Oil & Gas Royalties – Can You Read Your Royalty Statement?
October 25, 2017
Selling oil and gas royalties can be profitable if you go about it the right way. The monthly statement you receive can mean much needed income. Yet oil and gas royalty statements can be a bit confusing, and you may not understand all the details. If you have oil and gas royalties, it is important for you to know how to read your statement so you understand what you are being paid for, how much, and how to handle these statements at tax time.
While there is no standard statement sent to those who sell oil and gas royalties, they all include essentially the same information such as that referenced below.
Identification of Producing Property
Every property that produces oil and gas must be identified on the statement using several details including tract numbers, lease names, well names, county and state, and other assigned identifying numbers.
API Well Number
A 13 or 14-digit API well number is assigned to each specific well. This number designates the location of the well, what type of well it is, and what operations are in use with this particular well.
There are two types of oil and gas royalties paid from the production and sale of extracted oil and gas. A standard royalty interest (RI) is paid to you if you if you are the owner of the mineral rights and entitled to royalties. An overriding royalty interest (ORRI) is paid to anyone who has a working interest in the mineral rights. This interest is set forth in the mineral lease.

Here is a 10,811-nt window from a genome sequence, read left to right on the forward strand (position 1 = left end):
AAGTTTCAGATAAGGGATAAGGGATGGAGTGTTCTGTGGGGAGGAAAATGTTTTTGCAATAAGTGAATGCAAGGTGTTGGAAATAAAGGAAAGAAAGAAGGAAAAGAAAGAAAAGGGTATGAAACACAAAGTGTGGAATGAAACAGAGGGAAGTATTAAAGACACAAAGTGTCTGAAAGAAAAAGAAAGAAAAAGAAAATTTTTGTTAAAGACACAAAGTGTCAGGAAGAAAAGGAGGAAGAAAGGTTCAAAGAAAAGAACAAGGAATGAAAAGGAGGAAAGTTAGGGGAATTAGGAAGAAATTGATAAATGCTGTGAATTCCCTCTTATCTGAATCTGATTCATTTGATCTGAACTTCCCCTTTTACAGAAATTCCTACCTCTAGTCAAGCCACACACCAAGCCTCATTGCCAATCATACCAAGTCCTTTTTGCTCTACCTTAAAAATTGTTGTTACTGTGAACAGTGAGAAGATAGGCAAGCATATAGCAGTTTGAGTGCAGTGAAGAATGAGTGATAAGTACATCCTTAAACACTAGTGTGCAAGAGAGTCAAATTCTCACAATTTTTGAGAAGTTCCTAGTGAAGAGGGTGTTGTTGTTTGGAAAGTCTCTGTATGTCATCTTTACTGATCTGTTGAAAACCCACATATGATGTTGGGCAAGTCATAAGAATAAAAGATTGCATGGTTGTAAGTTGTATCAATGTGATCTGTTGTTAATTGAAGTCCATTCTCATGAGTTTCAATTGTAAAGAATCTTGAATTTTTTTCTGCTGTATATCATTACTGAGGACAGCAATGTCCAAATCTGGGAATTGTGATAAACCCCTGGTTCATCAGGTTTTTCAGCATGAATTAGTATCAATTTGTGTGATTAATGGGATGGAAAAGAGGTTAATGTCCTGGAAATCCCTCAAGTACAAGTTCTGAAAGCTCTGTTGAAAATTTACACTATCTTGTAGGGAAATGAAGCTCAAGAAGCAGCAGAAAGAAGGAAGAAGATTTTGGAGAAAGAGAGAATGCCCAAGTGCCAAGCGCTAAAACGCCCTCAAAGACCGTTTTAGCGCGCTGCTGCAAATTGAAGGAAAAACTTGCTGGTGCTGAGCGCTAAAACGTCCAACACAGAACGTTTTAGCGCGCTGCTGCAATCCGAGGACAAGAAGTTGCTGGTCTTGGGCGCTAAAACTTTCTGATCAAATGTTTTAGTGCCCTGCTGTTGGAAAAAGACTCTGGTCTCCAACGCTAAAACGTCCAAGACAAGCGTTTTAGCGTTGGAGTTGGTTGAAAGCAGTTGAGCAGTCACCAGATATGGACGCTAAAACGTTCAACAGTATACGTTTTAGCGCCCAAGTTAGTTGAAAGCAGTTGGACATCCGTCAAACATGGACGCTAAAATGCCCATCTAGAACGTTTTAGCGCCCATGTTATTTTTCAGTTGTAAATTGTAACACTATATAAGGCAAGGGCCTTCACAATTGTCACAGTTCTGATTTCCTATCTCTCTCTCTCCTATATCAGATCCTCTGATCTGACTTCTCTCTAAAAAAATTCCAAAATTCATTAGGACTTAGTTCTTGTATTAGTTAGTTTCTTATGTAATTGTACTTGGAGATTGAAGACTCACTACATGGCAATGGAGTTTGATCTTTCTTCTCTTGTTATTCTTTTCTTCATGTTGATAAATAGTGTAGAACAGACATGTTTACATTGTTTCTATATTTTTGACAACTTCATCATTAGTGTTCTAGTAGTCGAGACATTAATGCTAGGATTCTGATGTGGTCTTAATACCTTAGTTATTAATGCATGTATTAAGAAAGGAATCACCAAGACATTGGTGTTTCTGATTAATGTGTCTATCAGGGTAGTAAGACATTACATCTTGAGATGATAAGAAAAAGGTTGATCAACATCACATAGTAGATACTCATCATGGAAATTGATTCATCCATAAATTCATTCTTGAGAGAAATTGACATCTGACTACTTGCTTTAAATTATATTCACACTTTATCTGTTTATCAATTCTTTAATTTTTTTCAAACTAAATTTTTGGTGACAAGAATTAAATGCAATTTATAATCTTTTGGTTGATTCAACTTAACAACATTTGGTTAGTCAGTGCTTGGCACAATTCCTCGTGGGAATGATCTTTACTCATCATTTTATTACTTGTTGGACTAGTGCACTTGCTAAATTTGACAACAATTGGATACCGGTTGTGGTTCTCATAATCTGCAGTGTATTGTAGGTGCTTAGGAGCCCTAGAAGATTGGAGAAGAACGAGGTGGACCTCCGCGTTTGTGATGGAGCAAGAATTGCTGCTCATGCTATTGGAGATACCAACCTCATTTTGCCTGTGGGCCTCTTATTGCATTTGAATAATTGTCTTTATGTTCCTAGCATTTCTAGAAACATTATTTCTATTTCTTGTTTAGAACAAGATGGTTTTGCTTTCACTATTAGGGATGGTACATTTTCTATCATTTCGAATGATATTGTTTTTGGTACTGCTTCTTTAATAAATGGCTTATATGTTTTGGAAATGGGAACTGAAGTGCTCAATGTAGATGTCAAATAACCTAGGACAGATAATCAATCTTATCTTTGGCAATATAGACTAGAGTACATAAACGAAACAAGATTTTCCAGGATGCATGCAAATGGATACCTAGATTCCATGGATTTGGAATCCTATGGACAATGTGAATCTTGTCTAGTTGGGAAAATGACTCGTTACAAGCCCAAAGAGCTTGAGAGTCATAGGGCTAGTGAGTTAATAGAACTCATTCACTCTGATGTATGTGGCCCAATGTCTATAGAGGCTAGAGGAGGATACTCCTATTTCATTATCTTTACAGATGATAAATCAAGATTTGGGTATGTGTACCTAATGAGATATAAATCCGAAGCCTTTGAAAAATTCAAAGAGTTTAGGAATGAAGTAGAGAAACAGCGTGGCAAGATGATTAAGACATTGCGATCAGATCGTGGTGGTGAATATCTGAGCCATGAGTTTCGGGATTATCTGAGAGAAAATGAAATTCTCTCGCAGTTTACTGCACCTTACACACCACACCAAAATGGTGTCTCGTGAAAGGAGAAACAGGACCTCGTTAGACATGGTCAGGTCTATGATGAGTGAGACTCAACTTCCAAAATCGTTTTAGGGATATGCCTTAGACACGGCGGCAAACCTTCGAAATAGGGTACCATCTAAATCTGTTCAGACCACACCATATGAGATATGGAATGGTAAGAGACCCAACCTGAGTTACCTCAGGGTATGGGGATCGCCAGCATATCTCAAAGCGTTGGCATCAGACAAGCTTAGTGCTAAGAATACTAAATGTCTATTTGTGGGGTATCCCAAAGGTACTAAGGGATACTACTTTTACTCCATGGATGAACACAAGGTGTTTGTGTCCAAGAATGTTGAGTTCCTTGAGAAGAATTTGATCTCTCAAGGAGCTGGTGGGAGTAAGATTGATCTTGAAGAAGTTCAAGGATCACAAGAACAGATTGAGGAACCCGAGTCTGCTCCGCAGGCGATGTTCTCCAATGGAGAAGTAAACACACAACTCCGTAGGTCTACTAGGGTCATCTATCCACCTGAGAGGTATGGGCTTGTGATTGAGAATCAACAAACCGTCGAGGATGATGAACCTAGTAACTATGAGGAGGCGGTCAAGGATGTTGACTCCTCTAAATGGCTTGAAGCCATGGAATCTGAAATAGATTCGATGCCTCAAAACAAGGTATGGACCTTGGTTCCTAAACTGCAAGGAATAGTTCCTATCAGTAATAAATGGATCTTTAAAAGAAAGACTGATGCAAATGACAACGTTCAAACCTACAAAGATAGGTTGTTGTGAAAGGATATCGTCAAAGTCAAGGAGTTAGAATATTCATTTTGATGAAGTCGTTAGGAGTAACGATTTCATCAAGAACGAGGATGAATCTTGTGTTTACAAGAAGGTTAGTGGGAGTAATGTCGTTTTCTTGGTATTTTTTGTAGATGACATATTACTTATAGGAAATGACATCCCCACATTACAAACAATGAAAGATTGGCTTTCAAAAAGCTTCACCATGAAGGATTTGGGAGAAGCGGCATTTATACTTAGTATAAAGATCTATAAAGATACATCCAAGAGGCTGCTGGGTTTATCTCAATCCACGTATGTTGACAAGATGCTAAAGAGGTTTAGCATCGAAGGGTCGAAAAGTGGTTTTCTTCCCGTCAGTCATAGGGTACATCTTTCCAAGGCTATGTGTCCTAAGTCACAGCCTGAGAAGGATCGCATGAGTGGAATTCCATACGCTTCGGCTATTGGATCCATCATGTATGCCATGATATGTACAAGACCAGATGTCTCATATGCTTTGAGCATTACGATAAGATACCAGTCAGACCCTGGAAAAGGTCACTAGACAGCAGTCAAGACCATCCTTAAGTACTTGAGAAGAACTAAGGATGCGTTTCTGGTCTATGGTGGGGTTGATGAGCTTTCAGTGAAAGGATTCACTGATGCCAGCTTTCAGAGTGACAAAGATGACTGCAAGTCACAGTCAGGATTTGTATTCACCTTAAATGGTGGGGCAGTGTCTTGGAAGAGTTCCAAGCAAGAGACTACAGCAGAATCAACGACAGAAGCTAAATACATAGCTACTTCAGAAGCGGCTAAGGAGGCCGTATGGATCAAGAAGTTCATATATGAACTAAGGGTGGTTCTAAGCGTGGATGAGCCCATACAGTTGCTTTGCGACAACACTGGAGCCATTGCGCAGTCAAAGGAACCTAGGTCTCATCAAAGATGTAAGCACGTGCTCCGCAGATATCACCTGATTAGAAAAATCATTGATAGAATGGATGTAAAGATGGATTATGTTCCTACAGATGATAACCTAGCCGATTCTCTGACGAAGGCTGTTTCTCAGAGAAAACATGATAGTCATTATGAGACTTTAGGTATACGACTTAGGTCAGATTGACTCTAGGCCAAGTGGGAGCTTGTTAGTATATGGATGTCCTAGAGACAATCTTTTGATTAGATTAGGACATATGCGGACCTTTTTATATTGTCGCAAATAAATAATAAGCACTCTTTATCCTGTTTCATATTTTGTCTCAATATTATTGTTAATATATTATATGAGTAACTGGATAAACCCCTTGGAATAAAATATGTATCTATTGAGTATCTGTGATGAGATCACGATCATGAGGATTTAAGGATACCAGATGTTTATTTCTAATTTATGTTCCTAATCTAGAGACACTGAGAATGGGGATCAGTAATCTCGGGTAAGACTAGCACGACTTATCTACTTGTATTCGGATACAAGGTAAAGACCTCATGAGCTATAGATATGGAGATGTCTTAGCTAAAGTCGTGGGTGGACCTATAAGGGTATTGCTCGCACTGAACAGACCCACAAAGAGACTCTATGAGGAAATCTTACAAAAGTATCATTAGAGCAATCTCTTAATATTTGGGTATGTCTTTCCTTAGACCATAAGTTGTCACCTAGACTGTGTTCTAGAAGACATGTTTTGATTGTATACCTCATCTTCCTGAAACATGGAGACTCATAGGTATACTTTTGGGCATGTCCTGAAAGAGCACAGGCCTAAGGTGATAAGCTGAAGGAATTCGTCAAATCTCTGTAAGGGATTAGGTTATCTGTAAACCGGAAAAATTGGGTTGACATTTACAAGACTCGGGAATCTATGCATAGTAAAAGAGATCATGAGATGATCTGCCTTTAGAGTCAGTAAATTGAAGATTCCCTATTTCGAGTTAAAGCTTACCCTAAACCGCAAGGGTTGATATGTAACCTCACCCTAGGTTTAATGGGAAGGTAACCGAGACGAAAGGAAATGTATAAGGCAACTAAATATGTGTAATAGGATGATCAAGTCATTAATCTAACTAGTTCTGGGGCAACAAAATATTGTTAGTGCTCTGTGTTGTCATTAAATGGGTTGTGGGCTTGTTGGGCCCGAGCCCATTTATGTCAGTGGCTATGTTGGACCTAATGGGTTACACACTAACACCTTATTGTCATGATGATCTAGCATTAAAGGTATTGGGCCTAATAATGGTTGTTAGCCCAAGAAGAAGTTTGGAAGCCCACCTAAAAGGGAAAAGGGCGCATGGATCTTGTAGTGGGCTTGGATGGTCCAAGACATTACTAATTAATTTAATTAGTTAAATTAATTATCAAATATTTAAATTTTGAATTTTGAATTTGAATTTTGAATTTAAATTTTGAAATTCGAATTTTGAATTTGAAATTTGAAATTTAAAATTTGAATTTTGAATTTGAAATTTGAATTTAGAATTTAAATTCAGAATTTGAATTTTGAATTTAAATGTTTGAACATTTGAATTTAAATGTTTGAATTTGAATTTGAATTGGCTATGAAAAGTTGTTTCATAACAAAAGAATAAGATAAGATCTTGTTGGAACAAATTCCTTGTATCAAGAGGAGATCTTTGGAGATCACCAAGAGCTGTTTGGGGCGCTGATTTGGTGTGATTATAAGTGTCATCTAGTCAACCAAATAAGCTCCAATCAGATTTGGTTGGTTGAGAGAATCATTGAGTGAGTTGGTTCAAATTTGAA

Each product, whether it is oil, gas, sulfur, or other products, has its own code and is tabulated separately on the statement. The product is what oil and gas royalties are derived from.
The production month is the month and year in which the product that you are being paid the royalties for, and that are listed on the statement, was produced.
The product price is the price per unit that is paid to you for selling oil and gas royalties. Oil is calculated as $/Bbl and natural gas is calculated as $/Mcf.
The production quantity is the amount of product produced during the listed production month from which oil and gas royalties are calculated. The total volume of all hydrocarbons collected is listed in their respective units.
Gross Production Value
The gross production value is the volume of product produced during the listed production month, multiplied by the per unit price it is sold for.
The decimal interest is the interest ownership amount of oil and gas royalties for sale, calculated into a decimal to the eighth place. The decimal interest is multiplied by the gross production value to calculate the amount of product that belongs to you as the royalty owner.
Royalty statements also generally include a number of deductions that relate to the processing, handling, and purifying of the product. These deductions may differ, but typically include gathering, compression, dehydration, and processing deductions with natural gas production; and, gathering and treating deductions with crude oil.
When you receive your monthly statement for your oil and gas royalties, it should include all of the categories referenced above. This information identifies the well that your oil and gas royalties are produced from, and all volume and price calculations that your payments are generated from. Keep all your statements as a record of your sale of oil and gas royalties since you will need some of this information when filing your yearly income taxes!
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